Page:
China has made considerable headway in the establishment of an endowment insurance safeguard system, but problems still exist, said Liu Shanbi, chairman of the Wuhan Municipal People's Political Consultative Conference in central China’s Hubei Province.
The first problem is shortage of funds. Many state-owned enterprises have been in the red for years, and unable to pay pensions for their retired employees on time. Meanwhile, many employees are lowly paid and lack necessary assurance.
Delays in payment are frequent in some state-owned enterprises. For those working for private, cooperative and foreign-funded enterprises, it is hard to organize endowment insurance in a timely way due to the high mobility of employees.
Another problem relates to a poor legal and regulatory environment. Leaders in some areas still see requiring enterprises of buying endowment insurance for their employees as a means to collect extra charges, which, they consider, might discourage creation of a good investment environment.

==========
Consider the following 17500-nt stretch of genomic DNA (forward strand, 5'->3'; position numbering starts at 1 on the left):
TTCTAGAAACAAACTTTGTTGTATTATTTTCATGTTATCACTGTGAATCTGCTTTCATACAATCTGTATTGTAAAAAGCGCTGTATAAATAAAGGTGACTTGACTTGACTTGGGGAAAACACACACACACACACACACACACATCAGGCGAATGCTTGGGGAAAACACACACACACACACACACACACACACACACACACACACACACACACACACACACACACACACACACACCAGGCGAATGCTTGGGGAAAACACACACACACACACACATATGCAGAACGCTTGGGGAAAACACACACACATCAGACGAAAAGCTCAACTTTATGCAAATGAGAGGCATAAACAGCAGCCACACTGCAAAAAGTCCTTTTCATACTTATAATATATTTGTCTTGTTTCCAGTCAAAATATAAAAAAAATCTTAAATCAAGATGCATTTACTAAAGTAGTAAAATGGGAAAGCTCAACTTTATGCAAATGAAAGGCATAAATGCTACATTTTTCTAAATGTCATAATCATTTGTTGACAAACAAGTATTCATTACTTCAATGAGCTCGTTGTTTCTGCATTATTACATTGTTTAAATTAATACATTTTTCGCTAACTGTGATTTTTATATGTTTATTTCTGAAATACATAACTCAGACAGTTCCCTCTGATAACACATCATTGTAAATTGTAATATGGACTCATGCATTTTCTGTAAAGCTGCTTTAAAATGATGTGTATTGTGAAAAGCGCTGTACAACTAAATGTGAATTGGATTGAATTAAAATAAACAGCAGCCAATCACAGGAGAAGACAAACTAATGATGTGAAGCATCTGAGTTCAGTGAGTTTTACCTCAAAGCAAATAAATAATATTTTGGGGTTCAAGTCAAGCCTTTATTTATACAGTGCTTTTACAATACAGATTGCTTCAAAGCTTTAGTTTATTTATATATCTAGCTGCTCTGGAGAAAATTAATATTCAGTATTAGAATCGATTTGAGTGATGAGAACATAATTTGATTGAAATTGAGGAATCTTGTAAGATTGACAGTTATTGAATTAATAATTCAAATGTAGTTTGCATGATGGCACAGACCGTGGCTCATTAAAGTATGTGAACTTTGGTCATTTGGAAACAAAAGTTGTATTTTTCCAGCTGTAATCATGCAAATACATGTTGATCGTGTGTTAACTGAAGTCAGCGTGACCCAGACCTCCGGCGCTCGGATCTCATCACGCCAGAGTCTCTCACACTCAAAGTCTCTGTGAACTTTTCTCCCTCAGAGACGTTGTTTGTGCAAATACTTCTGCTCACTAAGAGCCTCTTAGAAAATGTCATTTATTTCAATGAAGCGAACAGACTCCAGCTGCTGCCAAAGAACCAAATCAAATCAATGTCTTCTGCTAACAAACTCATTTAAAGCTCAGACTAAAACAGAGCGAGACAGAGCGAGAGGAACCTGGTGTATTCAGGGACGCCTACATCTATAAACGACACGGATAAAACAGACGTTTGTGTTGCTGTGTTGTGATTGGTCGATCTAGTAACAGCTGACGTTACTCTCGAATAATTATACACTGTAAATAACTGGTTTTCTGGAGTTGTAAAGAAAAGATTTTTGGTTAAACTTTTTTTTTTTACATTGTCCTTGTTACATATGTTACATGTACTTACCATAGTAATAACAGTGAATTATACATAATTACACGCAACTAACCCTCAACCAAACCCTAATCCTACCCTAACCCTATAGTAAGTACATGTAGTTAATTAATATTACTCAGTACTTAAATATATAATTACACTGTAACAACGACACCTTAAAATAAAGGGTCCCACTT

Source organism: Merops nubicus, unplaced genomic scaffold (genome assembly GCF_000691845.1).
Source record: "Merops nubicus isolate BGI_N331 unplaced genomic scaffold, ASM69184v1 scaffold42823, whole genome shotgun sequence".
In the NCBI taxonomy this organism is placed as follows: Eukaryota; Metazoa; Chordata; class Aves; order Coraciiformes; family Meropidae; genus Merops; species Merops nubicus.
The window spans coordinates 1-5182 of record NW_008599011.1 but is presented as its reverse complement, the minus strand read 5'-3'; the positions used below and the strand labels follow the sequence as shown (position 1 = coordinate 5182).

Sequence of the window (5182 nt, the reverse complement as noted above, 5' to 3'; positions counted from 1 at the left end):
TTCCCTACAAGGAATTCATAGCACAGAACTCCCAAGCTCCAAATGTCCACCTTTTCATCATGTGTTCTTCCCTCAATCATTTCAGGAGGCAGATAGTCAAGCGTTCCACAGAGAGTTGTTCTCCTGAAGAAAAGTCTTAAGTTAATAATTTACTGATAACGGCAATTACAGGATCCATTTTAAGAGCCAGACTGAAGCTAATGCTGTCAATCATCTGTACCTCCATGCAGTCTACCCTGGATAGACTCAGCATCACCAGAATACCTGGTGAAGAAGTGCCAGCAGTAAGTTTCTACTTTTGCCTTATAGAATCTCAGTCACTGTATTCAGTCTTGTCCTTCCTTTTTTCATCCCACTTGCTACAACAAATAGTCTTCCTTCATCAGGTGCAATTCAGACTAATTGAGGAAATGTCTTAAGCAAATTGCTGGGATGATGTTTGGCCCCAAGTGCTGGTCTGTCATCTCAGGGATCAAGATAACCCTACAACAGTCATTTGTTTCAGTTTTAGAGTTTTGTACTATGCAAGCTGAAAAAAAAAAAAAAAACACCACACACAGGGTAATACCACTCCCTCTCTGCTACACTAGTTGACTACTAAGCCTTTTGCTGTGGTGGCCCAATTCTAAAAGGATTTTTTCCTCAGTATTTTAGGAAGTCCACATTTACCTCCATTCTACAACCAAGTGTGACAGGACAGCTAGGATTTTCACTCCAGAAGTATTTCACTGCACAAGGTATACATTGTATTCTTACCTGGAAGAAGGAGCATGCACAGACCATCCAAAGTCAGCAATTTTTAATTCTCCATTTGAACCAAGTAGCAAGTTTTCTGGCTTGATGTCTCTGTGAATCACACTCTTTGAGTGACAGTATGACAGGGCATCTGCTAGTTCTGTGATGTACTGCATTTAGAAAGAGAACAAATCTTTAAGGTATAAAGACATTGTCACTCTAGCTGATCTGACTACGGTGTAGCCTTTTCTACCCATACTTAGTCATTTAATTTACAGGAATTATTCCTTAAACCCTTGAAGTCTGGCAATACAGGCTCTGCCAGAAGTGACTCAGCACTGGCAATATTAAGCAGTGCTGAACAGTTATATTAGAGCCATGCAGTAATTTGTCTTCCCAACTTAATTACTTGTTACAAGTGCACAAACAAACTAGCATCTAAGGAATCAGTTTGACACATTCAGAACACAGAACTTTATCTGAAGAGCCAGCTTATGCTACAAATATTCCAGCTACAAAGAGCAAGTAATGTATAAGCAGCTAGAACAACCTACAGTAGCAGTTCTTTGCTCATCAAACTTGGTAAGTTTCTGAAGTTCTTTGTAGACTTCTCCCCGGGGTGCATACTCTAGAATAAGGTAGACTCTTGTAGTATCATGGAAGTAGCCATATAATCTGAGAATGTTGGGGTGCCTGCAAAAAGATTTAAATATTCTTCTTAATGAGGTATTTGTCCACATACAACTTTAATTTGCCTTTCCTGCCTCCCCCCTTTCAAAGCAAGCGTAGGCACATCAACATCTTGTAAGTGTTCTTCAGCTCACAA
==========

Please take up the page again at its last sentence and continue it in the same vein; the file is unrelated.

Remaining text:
Currently, China is facing challenges from the ongoing program of economic strategic adjustment, imminent membership of the World Trade Organization (WTO), and an ageing society. To further improve the endowment insurance payment system is extremely urgent and Liu made the following suggestions to deal with the aforesaid problems:
-- Making relevant laws to standardize the rights and responsibilities of the government, enterprises and citizens and create a suitable legal environment for operation of endowment insurance payments.
-- Establishing a unified and standardized social guarantee system to ease the uneven development of endowment insurance in various areas.
-- Carrying out the tax-for-fees reform of social insurance and establishing a reliable and steady social guarantee fund collection channel.
-- Adjusting the local financial expenditure structure and raising the proportion of social guarantee expenditure in the financial budget.
-- Issuing lottery tickets on behalf of social insurance funds and treasury bonds as a means of social guarantee, with the funds being restricted to special use only.